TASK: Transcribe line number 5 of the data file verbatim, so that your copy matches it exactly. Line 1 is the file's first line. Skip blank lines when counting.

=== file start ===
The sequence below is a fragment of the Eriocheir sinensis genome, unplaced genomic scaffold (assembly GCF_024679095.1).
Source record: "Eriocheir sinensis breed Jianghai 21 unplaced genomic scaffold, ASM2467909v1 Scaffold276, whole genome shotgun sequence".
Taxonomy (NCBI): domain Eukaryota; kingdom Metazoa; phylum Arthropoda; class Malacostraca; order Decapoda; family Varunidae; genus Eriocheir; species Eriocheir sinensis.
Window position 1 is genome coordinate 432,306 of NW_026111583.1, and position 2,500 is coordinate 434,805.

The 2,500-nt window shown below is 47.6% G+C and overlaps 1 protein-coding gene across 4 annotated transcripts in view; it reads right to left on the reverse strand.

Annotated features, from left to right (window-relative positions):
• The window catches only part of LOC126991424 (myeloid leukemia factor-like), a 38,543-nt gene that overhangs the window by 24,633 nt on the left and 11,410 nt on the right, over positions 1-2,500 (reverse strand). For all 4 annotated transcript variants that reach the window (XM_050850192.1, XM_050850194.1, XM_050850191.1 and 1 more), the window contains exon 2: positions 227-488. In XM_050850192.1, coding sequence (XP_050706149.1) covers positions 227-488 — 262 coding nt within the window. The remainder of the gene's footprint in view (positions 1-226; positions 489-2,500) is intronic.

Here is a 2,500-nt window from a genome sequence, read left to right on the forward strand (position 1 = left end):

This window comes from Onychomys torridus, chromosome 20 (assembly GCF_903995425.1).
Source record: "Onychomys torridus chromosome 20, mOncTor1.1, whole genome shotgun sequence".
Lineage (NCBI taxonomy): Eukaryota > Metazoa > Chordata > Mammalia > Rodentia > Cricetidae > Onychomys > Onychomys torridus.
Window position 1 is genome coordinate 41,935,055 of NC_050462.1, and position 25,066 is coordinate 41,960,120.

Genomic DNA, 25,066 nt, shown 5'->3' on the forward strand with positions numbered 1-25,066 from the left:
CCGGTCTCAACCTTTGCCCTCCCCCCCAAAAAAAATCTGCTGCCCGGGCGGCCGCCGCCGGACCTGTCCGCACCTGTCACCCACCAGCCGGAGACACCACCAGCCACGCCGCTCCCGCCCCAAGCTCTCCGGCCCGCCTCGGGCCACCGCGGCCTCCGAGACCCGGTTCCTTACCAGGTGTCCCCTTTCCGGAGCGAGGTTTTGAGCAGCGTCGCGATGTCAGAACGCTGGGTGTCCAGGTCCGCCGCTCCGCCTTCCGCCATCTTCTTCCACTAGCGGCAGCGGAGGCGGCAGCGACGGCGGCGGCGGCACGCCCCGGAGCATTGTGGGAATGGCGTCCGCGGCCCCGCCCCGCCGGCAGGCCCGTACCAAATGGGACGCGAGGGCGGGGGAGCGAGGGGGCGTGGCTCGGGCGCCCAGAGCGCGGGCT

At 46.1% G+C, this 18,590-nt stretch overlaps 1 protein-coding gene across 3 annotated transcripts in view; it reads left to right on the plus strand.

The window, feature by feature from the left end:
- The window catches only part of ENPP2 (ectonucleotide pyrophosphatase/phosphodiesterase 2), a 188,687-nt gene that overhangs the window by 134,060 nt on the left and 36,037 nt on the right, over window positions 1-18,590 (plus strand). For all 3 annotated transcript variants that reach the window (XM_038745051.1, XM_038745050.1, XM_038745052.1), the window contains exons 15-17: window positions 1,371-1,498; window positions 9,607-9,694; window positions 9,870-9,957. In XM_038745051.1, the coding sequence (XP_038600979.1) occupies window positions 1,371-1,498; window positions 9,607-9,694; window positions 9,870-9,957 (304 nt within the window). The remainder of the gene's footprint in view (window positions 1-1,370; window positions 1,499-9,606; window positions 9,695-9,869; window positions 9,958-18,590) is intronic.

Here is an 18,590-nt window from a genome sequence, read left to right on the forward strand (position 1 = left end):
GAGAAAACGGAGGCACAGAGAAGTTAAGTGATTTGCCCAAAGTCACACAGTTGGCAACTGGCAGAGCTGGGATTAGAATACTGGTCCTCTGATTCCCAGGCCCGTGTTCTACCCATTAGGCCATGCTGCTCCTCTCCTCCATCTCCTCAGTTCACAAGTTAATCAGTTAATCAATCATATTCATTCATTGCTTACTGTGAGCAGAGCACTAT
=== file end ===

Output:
The 2,500-nt window shown below is 47.6% G+C and overlaps 1 protein-coding gene across 4 annotated transcripts in view; it reads right to left on the reverse strand.